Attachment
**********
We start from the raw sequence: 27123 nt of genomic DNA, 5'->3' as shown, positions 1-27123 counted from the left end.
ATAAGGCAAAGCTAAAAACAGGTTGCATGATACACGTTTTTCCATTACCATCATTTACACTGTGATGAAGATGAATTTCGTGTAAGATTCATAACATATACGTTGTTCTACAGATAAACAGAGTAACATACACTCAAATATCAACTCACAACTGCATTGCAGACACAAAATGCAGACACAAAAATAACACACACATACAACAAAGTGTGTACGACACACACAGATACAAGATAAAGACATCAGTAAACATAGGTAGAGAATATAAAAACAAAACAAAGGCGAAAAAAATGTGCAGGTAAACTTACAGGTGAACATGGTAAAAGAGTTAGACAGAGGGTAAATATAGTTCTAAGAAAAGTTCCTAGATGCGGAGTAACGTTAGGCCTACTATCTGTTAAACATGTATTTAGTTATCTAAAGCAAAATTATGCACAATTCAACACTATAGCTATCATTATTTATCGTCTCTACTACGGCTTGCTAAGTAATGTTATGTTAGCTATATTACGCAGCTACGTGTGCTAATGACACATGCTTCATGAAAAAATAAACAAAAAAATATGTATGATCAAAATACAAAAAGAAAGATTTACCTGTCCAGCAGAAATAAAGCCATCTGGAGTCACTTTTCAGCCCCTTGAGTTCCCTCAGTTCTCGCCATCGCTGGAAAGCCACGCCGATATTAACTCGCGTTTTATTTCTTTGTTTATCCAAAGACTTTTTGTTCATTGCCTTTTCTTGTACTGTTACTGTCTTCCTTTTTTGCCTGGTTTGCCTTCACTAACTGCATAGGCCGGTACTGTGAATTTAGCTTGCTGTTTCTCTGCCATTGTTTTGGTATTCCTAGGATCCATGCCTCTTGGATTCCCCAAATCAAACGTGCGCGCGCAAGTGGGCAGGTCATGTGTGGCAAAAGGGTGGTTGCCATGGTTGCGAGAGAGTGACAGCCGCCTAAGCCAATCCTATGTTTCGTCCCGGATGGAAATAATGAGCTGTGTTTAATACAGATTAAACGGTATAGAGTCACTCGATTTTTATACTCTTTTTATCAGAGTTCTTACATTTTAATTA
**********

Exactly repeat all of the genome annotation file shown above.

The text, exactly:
We start from the raw sequence: 27123 nt of genomic DNA, 5'->3' as shown, positions 1-27123 counted from the left end.
ATAAGGCAAAGCTAAAAACAGGTTGCATGATACACGTTTTTCCATTACCATCATTTACACTGTGATGAAGATGAATTTCGTGTAAGATTCATAACATATACGTTGTTCTACAGATAAACAGAGTAACATACACTCAAATATCAACTCACAACTGCATTGCAGACACAAAATGCAGACACAAAAATAACACACACATACAACAAAGTGTGTACGACACACACAGATACAAGATAAAGACATCAGTAAACATAGGTAGAGAATATAAAAACAAAACAAAGGCGAAAAAAATGTGCAGGTAAACTTACAGGTGAACATGGTAAAAGAGTTAGACAGAGGGTAAATATAGTTCTAAGAAAAGTTCCTAGATGCGGAGTAACGTTAGGCCTACTATCTGTTAAACATGTATTTAGTTATCTAAAGCAAAATTATGCACAATTCAACACTATAGCTATCATTATTTATCGTCTCTACTACGGCTTGCTAAGTAATGTTATGTTAGCTATATTACGCAGCTACGTGTGCTAATGACACATGCTTCATGAAAAAATAAACAAAAAAATATGTATGATCAAAATACAAAAAGAAAGATTTACCTGTCCAGCAGAAATAAAGCCATCTGGAGTCACTTTTCAGCCCCTTGAGTTCCCTCAGTTCTCGCCATCGCTGGAAAGCCACGCCGATATTAACTCGCGTTTTATTTCTTTGTTTATCCAAAGACTTTTTGTTCATTGCCTTTTCTTGTACTGTTACTGTCTTCCTTTTTTGCCTGGTTTGCCTTCACTAACTGCATAGGCCGGTACTGTGAATTTAGCTTGCTGTTTCTCTGCCATTGTTTTGGTATTCCTAGGATCCATGCCTCTTGGATTCCCCAAATCAAACGTGCGCGCGCAAGTGGGCAGGTCATGTGTGGCAAAAGGGTGGTTGCCATGGTTGCGAGAGAGTGACAGCCGCCTAAGCCAATCCTATGTTTCGTCCCGGATGGAAATAATGAGCTGTGTTTAATACAGATTAAACGGTATAGAGTCACTCGATTTTTATACTCTTTTTATCAGAGTTCTTACATTTTAATTA